The Supreme Court has observed that it is not necessary that defendants should file cross objections to the appeal against dismissal of a suit to dispute certain findings adverse to them in the judgment appealed against.
The bench comprising Justice L. Nageswara Rao and Justice Hemant Gupta observed that, in such a situation, in the appeal filed by plaintiffs, the defendants have a right to support the ultimate decree passed by the trial court of dismissal of suit on grounds other than which weighed with trial court.
In State Of Andhra Pradesh vs. B. Ranga Reddy (D), the Supreme Court dealt with an interesting argument based on the Principle of Res Judicata. Three separate suits filed against the defendants including the State, out of which two were dismissed and one was decreed. The Trial Court, in the judgment dismissing the suits, however, answered a finding on an issue, against the state. The state filed appeal against the judgment decreeing the suit. The High Court, invoking principle of Res Judicata, dismissed the appeal, holding that findings recorded on Issue in the dismissed suits have to be treated as decree and would operate as res judicata.
Assailing this judgment, the State represented by Senior Advocate Vaidyanathan, contended before the Apex Court that the effect of amendment in Order XLI Rule 22 of the Code is only to enable an aggrieved person to file cross objections but that does not take away the right of an aggrieved person to support the decree of dismissal of the suit in appeal on the grounds other than what weighed with the trial court in dismissing the suit. On the other hand, Senior Advocate Dushyant Dave, representing the respondents contended that the state could have impugned such findings by way of an appeal in the first and second suit as well and as the State has not filed any appeal against the findings recorded in the first and the second suit, the findings recorded therein will operate as res judicata and the appeal arising out of the third suit is barred by res judicata.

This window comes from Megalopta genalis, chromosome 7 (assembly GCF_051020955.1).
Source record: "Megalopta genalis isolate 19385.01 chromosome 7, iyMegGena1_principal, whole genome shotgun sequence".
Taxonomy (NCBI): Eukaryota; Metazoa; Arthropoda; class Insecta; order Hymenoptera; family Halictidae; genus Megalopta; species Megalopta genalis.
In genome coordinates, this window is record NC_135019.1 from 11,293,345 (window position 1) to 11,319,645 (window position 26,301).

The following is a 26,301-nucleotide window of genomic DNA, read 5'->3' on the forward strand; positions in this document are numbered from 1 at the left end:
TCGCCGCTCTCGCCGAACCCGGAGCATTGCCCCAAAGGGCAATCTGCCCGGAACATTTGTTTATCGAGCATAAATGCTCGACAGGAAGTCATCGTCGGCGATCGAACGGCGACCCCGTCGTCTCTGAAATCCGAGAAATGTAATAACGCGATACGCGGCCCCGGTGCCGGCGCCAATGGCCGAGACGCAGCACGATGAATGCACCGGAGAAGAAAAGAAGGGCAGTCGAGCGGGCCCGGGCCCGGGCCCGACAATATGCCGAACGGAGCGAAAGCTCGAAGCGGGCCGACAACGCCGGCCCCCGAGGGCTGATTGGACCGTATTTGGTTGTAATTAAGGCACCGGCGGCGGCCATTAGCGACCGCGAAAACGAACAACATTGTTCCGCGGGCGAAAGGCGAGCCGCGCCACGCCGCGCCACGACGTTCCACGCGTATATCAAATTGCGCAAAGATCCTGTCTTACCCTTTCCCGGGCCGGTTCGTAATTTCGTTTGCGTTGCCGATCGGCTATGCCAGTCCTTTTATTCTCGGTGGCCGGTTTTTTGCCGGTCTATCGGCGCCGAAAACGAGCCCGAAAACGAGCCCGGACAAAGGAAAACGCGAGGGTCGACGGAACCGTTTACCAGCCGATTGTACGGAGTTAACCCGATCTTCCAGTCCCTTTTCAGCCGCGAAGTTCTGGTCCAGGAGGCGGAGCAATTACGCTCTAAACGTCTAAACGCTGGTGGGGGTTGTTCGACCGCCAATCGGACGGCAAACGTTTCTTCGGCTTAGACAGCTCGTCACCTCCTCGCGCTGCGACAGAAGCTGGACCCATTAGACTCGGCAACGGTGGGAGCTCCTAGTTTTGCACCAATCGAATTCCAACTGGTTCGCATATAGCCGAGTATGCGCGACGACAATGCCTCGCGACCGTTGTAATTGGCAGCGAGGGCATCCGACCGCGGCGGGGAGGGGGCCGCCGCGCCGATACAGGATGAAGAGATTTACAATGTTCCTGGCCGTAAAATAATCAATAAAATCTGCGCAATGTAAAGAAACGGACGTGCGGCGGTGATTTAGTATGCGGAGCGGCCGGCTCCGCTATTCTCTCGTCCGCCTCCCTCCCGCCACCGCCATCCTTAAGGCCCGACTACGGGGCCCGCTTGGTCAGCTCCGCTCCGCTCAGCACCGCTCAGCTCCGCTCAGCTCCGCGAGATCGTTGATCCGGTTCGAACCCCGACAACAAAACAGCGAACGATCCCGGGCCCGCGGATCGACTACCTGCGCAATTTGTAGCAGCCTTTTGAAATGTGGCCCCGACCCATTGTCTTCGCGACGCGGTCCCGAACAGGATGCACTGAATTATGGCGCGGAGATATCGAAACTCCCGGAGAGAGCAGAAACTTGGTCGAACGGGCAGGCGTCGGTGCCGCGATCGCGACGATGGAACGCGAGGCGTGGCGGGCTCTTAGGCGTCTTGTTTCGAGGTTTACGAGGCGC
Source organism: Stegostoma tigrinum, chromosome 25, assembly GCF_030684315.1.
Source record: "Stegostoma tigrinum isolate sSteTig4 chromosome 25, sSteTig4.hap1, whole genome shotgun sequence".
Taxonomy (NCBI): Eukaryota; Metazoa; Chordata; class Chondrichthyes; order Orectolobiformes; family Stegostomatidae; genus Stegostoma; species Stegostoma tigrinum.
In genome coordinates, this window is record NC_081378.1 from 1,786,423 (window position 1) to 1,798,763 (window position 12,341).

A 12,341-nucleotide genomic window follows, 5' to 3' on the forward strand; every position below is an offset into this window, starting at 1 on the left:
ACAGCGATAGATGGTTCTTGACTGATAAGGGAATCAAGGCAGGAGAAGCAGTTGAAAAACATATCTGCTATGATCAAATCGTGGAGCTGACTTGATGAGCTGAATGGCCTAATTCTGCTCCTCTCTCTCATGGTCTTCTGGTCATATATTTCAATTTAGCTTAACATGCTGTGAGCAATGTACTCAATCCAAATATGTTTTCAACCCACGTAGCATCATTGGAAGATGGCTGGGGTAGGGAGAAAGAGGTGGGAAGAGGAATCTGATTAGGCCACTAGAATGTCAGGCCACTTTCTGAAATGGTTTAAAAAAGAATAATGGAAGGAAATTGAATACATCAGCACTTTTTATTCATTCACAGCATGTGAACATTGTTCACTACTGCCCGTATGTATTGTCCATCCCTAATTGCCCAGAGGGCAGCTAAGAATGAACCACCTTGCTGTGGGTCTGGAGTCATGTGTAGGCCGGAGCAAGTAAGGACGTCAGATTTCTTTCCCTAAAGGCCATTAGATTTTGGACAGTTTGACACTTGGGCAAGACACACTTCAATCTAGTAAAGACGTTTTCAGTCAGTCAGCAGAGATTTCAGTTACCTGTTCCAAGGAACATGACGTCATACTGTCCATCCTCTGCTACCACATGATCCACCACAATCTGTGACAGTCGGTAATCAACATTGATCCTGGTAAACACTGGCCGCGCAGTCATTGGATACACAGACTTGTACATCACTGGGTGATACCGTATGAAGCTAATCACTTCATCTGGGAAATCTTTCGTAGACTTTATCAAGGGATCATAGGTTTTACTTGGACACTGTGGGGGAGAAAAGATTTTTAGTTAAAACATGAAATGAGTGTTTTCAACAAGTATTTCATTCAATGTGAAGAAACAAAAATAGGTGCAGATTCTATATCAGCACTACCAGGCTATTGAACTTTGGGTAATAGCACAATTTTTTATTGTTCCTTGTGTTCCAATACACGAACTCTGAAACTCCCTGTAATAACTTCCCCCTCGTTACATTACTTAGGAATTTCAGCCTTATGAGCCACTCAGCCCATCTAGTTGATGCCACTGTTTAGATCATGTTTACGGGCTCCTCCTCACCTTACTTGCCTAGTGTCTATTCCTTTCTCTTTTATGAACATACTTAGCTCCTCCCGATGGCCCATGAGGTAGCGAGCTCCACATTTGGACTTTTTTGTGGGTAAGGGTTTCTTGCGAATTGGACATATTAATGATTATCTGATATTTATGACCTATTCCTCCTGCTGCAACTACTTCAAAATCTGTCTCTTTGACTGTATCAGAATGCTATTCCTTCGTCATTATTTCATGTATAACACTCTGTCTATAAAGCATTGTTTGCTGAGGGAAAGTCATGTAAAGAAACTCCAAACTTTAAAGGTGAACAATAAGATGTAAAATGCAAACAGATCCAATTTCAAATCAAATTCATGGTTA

Referring to earlier judgments dealing with the principles of Res Judicata, the bench observed:
"We find that the High Court has failed to draw the distinction between the decree and a finding on an issue. It is the decree against which an appeal lies in terms of Section 96 of the Code. Decree in terms of Section 2(2) of the Code means formal expression of an adjudication conclusively determining the rights of the parties. The defendants-State could not file an appeal against a decree which was of a dismissal of a suit simpliciter. The findings on Issue No. 1 against the State could be challenged by way of cross-objections in terms of amended provisions of Order XLI Rule 22 of the Code but such filing of cross-objections is not necessary to dispute the findings recorded on Issue No. 1 as the defendants have a right to support the ultimate decree passed by the trial court of dismissal of suit on grounds other than which weighed with the learned trial court. Even in terms of Order XLI Rule 33 of the Code, the Appellate Court has the jurisdiction to pass any order which ought to have been passed or made in proceedings before it."
Setting aside the High Court order, the court also noticed that, in this case, the plaintiffs are in appeal in both the suits before the First Appellate Court and thus the decree including the finding on the issue has not attained finality as the Appellate Court is ceased of the entire controversy including the findings of fact.
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